A trip to Häckeberga Castle in Sweden

May 6th, 2012

Just returned from a trip to Häckeberga Castle in Sweden with my wife I just have to write that this is one of the best weekends in a long time. The castle is beautifully located on one of the 7 islands in the Häckebergalake.The castle nicely presents itself

Häckebergas castle

What sets the experience apart from your normal swedish castle is these things:

  • The nature surrounding the castle is simply astonishing. Almost no man made sound can be heard and it is very easy to take a tour into one of the forrests around the castle without hearing or meeting anybody but yourself and your spouse.
  • The food served at the castle is of gourmet class. It is not your average continental steak or ala carte menu. You get a 4-dish gourmet menu with 2-3 appetizers in between. It is complemented with a 4 glass wine menu that enhances the experience believe it or not.
  • The staff is professional yet very relaxed and friendly
  • There is only room for very few guests due to the limited amount of rooms, so it never gets crowded (the downside being that you have to book months in advance ;-)

I had a splendid weekend there. Real quality time with my beautiful wife. Will not be the last time we visit that place!

Changing boot order in BIOS on IBM xSeries servers without RSAII (using ASU)

April 25th, 2012

Today I faced challenge where I had to reinstall some IBM xSeries servers in a datacenter far far away using PXE boot. These servers did not have an RSA/RSAII card, but that is really not a problem using PXE. I prepared the kickstart on the first of the servers and did some reinstalls to get it right. And then I issued an ipmi command to reboot the rest of the servers. … and then nothing happened. Well the rest of the servers rebooted back into the old OS instance. It was ofcourse an issue with the boot order in the BIOS on the servers.

Now what? Either drive to the DC or call someone there to get it fixed. …. or use the IBM ASU tool to change the BIOS settings from within an OS instance. It is quite a useful tool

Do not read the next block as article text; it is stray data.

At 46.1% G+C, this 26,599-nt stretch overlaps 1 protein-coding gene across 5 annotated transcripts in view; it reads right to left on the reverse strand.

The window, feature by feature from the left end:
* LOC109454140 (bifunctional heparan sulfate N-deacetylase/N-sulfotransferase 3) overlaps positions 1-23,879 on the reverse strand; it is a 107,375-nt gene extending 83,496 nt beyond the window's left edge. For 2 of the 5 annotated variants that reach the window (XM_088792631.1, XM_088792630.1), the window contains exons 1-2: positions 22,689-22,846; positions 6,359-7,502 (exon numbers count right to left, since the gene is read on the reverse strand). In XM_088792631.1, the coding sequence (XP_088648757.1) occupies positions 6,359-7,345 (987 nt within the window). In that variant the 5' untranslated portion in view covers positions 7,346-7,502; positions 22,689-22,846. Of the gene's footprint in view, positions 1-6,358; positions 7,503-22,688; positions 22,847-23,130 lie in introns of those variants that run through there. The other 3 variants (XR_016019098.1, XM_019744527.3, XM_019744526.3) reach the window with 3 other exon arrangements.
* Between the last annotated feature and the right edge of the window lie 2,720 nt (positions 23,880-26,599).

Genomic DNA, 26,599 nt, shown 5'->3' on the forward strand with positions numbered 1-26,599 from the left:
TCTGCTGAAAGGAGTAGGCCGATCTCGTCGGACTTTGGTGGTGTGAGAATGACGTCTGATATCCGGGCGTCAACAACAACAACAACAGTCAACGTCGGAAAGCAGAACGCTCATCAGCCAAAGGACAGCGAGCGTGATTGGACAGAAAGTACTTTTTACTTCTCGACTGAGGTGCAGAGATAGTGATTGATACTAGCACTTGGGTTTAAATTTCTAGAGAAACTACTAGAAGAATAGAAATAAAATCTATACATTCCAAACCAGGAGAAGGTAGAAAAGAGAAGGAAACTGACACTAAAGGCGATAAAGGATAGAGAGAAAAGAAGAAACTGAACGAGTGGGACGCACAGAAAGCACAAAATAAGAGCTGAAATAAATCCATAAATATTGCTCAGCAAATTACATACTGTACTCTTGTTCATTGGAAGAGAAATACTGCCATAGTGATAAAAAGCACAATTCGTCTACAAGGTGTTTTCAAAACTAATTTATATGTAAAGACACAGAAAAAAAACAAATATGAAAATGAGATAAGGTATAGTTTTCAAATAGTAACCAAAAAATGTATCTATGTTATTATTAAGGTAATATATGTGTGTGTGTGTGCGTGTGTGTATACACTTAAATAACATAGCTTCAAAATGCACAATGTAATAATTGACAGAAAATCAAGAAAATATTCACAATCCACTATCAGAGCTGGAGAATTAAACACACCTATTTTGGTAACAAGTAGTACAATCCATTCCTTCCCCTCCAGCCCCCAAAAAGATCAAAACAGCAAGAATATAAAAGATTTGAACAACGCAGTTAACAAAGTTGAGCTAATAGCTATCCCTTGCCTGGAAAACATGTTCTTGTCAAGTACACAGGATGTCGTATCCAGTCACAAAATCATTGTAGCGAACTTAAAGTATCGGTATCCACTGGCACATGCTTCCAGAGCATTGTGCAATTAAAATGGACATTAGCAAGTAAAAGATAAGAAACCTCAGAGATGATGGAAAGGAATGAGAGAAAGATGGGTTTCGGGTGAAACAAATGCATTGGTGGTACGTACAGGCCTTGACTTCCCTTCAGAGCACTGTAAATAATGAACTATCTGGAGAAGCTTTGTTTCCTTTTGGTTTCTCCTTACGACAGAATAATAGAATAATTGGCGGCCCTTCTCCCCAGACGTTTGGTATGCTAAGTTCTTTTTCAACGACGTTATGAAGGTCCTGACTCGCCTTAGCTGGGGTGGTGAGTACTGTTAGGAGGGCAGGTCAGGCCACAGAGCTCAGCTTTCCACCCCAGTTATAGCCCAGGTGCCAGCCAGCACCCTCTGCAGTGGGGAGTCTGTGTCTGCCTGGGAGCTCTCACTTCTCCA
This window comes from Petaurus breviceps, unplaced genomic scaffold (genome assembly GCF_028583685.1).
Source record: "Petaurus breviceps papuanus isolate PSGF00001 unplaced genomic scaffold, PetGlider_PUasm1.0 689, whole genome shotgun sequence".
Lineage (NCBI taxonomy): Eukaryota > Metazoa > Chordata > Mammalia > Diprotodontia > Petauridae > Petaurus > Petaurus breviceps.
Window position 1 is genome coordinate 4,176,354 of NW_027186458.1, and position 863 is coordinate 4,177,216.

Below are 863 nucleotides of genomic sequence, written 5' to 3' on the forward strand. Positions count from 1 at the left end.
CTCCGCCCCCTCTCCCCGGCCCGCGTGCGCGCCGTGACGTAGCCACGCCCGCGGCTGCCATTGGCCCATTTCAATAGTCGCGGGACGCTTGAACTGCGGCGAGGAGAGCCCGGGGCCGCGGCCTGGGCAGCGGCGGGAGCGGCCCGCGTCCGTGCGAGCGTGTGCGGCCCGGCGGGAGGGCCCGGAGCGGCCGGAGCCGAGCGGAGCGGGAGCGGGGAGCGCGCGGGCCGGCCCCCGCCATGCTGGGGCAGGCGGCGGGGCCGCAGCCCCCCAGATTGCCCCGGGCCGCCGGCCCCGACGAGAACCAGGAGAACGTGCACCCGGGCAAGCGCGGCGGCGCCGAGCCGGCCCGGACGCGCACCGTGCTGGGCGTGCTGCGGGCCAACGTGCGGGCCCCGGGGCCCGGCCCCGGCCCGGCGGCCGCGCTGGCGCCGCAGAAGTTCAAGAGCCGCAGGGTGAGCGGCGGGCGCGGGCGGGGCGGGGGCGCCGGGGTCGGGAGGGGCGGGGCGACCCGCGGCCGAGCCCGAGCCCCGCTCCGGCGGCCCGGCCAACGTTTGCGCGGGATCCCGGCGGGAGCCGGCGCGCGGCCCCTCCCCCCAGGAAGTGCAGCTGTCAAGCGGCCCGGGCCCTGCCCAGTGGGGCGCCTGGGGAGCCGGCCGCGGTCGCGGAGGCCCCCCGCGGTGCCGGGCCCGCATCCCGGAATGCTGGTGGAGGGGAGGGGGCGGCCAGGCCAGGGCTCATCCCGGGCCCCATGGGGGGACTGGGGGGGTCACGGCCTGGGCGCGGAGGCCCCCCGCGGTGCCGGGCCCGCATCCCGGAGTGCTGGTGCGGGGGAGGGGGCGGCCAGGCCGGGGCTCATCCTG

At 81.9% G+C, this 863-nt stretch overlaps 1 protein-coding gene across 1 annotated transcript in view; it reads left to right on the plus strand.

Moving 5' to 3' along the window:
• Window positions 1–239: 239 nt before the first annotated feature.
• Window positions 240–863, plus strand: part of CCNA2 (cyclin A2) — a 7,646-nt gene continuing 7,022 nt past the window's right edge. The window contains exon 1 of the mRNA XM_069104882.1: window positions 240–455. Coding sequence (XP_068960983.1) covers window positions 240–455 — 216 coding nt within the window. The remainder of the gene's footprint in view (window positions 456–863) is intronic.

Without further ado

[root@biomd1 ~]# /opt/ibm/toolscenter/asu/asu show | grep Boot
CMOS_AlternateBootDevice4=Hard Disk 0
CMOS_AlternateBootDevice3=CD ROM
CMOS_AlternateBootDevice2=Diskette Drive 0
CMOS_PrimaryBootDevice3=Hard Disk 0
CMOS_PrimaryBootDevice2=Diskette Drive 0
CMOS_PrimaryBootDevice1=CD ROM
CMOS_PCIBootPriority=Planar SAS

[root@biomd1 ~]# /opt/ibm/toolscenter/asu/asu set CMOS_PrimaryBootDevice4 “Hard Disk 0″
IBM Advanced Settings Utility version 3.60.69K
Licensed Materials – Property of IBM
(C) Copyright IBM Corp. 2007-2010 All Rights Reserved
CMOS_PrimaryBootDevice4=Hard Disk 0
[root@biomd1 ~]# /opt/ibm/toolscenter/asu/asu set CMOS_PrimaryBootDevice3 “Network”
IBM Advanced Settings Utility version 3.60.69K
Licensed Materials – Property of IBM
(C) Copyright IBM Corp. 2007-2010 All Rights Reserved

[root@biomd1 ~]# /opt/ibm/toolscenter/asu/asu show | grep Boot
CMOS_AlternateBootDevice4=Hard Disk 0
CMOS_AlternateBootDevice3=CD ROM
CMOS_AlternateBootDevice2=Diskette Drive 0
CMOS_PrimaryBootDevice4=Hard Disk 0
CMOS_PrimaryBootDevice2=Diskette Drive 0
CMOS_PrimaryBootDevice1=CD ROM
CMOS_PCIBootPriority=Planar SAS

Nifty, right?


Upgraded to ESXi 5.0.0, 469512

April 9th, 2012

Today I upgraded my ESXi 4 installation to ESXi 5.0.0, 469512. Downloaded the updates and ran the updater. No issues at all. Kudos to vmware for making such a great product.


rpm -e on multiple packages

March 18th, 2012
Recently I got

sudo rpm -e postgresql-libs-8.1.23-1.el5_7.3
error: "postgresql-libs-8.1.23-1.el5_7.3" specifies multiple packages

This is due to different versions (32 and 64 bit) of the same package being installed
The fix is easy

sudo rpm -e postgresql-libs-8.1.23-1.el5_7.3.i386 postgresql-libs-8.1.23-1.el5_7.3.x86_64

From x61s to x60s

January 22nd, 2012

Well. Once more I picked up some old equipment at work. This time an x60s. I have recently gotten my hand on a x61s. The x61s is a wonderful machine by most standards, especially as I bought a large 8-cell battery and a 64GB SSD for it. One major disadvantage however, is the fan and power usage: Even ad idle, light websurfing it is so hot that the fan has to spin so fast that it is annoying to listen to.

The switch from x61s to x60s took around 60 seconds: unscrew the screw holding the harddrive into place. Swap the drive. Do the same with the battery. And power on. Ubuntu 11.10 booted just fine. No errors whatsoever. But then again. I had forseen this might happen, so I was already running an 32-bit version of ubuntu 11.10. Had I run an x86_64 version I wouldn’t have been that lucky as the cpu in my x60s is on 32-bit.

So to sum up: The x60s is a  teeny weeny bit slower than the x60s, but has marginally better power-envelope, but most importantly is quite a bit more silent to use! I will recommend the x60s over the x61s for the noise alone.

Ubuntu and Cisco anyconnect

January 16th, 2012

I recently installed ubuntu 11.10 in a laptop. I then had the need to connect that laptop to a cisco based anyconnect VPN. I could have gone the route of trying to install some cisco anyconnect software. I could also just issue

sudo apt-get install networkmanageropenconnect-gnome

And then configure the vpn using network-manager. I choose the latter ;-)